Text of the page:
We only need persist in our vigor, and we can certainly go home.
"I am going home! My fields and gardens are choked with weeds. Why should I not return? My mind has been my body's slave; how sad and lamentable! I realize that the past is gone, but I can certainly rectify what is to come. I have not actually strayed too far from the path. I have awakened to today's rights and yesterday's wrongs."
These sentences were spoken by Mr. Wuliu (Tao Yuanming). But I don't know whether at the time he spoke these words he had truly enlightened to their meaning, because, when regarded in the light of the Buddhadharma, these sentences tally with the ultimate principle.
What does "I am going home" mean? We know that the self-nature of the Dharma body comes forth from the constantly tranquil light of the Buddhas of the ten directions. The sutras say, "All living beings have the Buddha nature." Our basic nature is not different from, not distinct from, the Buddha. If it were not this way, then it would not be said that "all have the Buddha nature." Now we are unable to understand and become enlightened to our self-nature because we are defiled and scattered by the five desires and the wearisome dust of the Saha world. We turn our backs on enlightenment and join with the dust. Therefore we cannot awaken to our own minds and recognize our own basic natures.
But we certainly should not continue to be so submerged and upside-down. We should return to our source: we should turn our backs on the dust and unite with enlightenment. Therefore, the words "going home" remind us to return to our original face, to our original home. Also, perhaps, the words "going home" can mean we rely on the strength of a Buddha or Bodhisattva; by means of the merit of reciting that Buddha's or Bodhisattva's name, we can be born in the Pure Land.
After one has awakened to one's own nature and been born in the Land of Ultimate Bliss, one makes great vows of one's own to launch the ship of compassion and come back to the Saha world to rescue living beings. This is what is meant by "coming back again." In the line, "My fields and gardens are choked with weeds," what do the "fields and gardens" refer to? "Fields" refer to the field of the mind. The principle here is very obvious. We often use the phrase "suddenly clear away the underbrush" to refer to the gaining of new insight. If we do not cultivate the mind well, our minds become a thicket of scattered thoughts, just as fields and gardens become overgrown with grass and weeds if not tended. These scattered thoughts choke the good field of the mind. As long as you have not "cleared away the underbrush," you cannot return to the source or understand your mind and see your nature.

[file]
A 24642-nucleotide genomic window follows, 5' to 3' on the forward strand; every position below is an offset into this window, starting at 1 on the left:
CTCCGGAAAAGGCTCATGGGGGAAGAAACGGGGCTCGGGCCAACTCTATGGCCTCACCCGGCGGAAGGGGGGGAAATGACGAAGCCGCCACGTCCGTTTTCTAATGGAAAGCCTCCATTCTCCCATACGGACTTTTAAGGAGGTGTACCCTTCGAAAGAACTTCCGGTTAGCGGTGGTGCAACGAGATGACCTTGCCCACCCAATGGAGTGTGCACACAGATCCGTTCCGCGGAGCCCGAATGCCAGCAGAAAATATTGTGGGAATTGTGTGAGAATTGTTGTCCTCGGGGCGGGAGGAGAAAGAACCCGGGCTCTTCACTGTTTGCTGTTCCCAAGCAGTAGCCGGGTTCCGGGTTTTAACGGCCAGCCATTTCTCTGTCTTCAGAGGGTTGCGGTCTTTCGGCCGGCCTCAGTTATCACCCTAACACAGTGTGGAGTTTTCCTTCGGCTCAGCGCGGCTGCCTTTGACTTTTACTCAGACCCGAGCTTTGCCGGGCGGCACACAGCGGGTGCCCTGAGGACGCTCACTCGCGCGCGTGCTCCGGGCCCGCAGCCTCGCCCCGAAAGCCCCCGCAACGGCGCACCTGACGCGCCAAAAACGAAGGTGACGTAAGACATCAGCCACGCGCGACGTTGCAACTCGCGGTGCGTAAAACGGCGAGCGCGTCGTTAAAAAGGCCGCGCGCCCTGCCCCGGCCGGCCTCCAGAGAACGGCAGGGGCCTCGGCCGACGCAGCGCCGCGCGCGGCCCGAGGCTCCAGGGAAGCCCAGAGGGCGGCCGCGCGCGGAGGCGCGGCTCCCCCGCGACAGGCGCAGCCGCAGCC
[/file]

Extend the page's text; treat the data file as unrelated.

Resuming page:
"Why should I not return?" This sentence is a gentle remonstration by the Buddhas and sages of the ten directions. They say, "How pitiful and foolish living beings are! Why don't they hurry up and turn their heads around to see the other shore?"
"My mind has been my body's slave." This means that living beings are attached to an environment composed of the six defiling objects-the objects of the senses-and cannot awaken to their own minds. So they are continually being turned by defiling objects; they race about feeding themselves and are intent upon making a profit up to the moment that their bodies give out. We undergo numerous sufferings as we toss and turn in the bitter sea of birth and death. Myriad agonies well up, and the suffering is unspeakable. This is also what is meant by "how sad and lamentable!"
Is it the case that we living beings are beyond salvation? Is it the case that we must wallow in the deep abyss of the turning wheel of the six paths forever? Absolutely not! Although we made mistakes in the past, there is still hope for the future. You should know that you "can certainly rectify what is to come."
In the future, we absolutely will not turn our backs on enlightenment and join with the dust, as we did in the past. Nor will we let our minds be a slave to our bodies. Everything we did in the past, such as not believing in cause and effect, not cultivating diligently, and creating the karma of killing and other offenses, was wrong. Now today, we are in this session reciting the Bodhisattva's name. This is what is right. So we should "awaken to today's rights and yesterday's wrongs." We should carefully protect what is good and immediately and firmly reform of what is bad. An ancient author said, "An inch of time is worth an inch of gold." Actually, in the eyes of a cultivator, an inch of time is worth an inch of life. For every moment that passes it is just as if our life is shortened by an inch.
This day is already passed,
and life is consequently shorter.
Everyone should diligently cultivate,
as if trying to save his very head.
If we wish to change our errors and tend towards the good, we should do so quicky! We "have not actually strayed too far from the path"; we can still reform. The Land of Ultimate Bliss is within sight! We only need persist in our vigor, and we can certainly "go home."